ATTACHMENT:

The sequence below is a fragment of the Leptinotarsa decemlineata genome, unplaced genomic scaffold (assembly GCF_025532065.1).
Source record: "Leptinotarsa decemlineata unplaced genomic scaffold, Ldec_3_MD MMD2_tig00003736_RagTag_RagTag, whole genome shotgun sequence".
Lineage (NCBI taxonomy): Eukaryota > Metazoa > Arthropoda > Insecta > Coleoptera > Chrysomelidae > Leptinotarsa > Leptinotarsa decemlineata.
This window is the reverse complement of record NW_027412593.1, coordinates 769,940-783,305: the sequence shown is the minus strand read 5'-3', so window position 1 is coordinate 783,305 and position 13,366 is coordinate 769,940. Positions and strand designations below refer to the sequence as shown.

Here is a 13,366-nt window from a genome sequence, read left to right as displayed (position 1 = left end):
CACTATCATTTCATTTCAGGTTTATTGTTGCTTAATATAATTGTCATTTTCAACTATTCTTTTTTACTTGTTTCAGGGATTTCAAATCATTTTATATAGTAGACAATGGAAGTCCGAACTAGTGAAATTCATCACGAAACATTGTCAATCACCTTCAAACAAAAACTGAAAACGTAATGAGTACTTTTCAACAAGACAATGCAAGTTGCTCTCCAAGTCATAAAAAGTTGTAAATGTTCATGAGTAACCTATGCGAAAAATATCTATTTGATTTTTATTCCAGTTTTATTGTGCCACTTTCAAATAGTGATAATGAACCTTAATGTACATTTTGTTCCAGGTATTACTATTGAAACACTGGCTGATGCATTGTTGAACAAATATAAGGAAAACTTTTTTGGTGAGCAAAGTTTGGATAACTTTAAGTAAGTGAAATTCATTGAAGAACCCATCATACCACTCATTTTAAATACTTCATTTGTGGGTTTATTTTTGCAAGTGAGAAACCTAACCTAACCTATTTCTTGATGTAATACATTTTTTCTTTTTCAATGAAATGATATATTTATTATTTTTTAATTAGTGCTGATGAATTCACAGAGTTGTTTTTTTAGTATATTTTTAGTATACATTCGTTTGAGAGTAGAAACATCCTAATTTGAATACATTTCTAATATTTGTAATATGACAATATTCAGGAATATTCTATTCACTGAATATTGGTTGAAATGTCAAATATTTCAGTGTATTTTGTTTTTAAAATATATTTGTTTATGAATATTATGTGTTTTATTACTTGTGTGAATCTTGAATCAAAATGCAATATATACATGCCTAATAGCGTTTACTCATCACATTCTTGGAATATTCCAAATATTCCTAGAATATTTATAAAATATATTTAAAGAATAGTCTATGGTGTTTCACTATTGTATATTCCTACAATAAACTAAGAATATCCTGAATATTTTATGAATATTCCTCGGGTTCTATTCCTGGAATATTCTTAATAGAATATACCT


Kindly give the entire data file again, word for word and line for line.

The sequence below is a fragment of the Leptinotarsa decemlineata genome, unplaced genomic scaffold (assembly GCF_025532065.1).
Source record: "Leptinotarsa decemlineata unplaced genomic scaffold, Ldec_3_MD MMD2_tig00003736_RagTag_RagTag, whole genome shotgun sequence".
Lineage (NCBI taxonomy): Eukaryota > Metazoa > Arthropoda > Insecta > Coleoptera > Chrysomelidae > Leptinotarsa > Leptinotarsa decemlineata.
This window is the reverse complement of record NW_027412593.1, coordinates 769,940-783,305: the sequence shown is the minus strand read 5'-3', so window position 1 is coordinate 783,305 and position 13,366 is coordinate 769,940. Positions and strand designations below refer to the sequence as shown.

Here is a 13,366-nt window from a genome sequence, read left to right as displayed (position 1 = left end):
CACTATCATTTCATTTCAGGTTTATTGTTGCTTAATATAATTGTCATTTTCAACTATTCTTTTTTACTTGTTTCAGGGATTTCAAATCATTTTATATAGTAGACAATGGAAGTCCGAACTAGTGAAATTCATCACGAAACATTGTCAATCACCTTCAAACAAAAACTGAAAACGTAATGAGTACTTTTCAACAAGACAATGCAAGTTGCTCTCCAAGTCATAAAAAGTTGTAAATGTTCATGAGTAACCTATGCGAAAAATATCTATTTGATTTTTATTCCAGTTTTATTGTGCCACTTTCAAATAGTGATAATGAACCTTAATGTACATTTTGTTCCAGGTATTACTATTGAAACACTGGCTGATGCATTGTTGAACAAATATAAGGAAAACTTTTTTGGTGAGCAAAGTTTGGATAACTTTAAGTAAGTGAAATTCATTGAAGAACCCATCATACCACTCATTTTAAATACTTCATTTGTGGGTTTATTTTTGCAAGTGAGAAACCTAACCTAACCTATTTCTTGATGTAATACATTTTTTCTTTTTCAATGAAATGATATATTTATTATTTTTTAATTAGTGCTGATGAATTCACAGAGTTGTTTTTTTAGTATATTTTTAGTATACATTCGTTTGAGAGTAGAAACATCCTAATTTGAATACATTTCTAATATTTGTAATATGACAATATTCAGGAATATTCTATTCACTGAATATTGGTTGAAATGTCAAATATTTCAGTGTATTTTGTTTTTAAAATATATTTGTTTATGAATATTATGTGTTTTATTACTTGTGTGAATCTTGAATCAAAATGCAATATATACATGCCTAATAGCGTTTACTCATCACATTCTTGGAATATTCCAAATATTCCTAGAATATTTATAAAATATATTTAAAGAATAGTCTATGGTGTTTCACTATTGTATATTCCTACAATAAACTAAGAATATCCTGAATATTTTATGAATATTCCTCGGGTTCTATTCCTGGAATATTCTTAATAGAATATACCT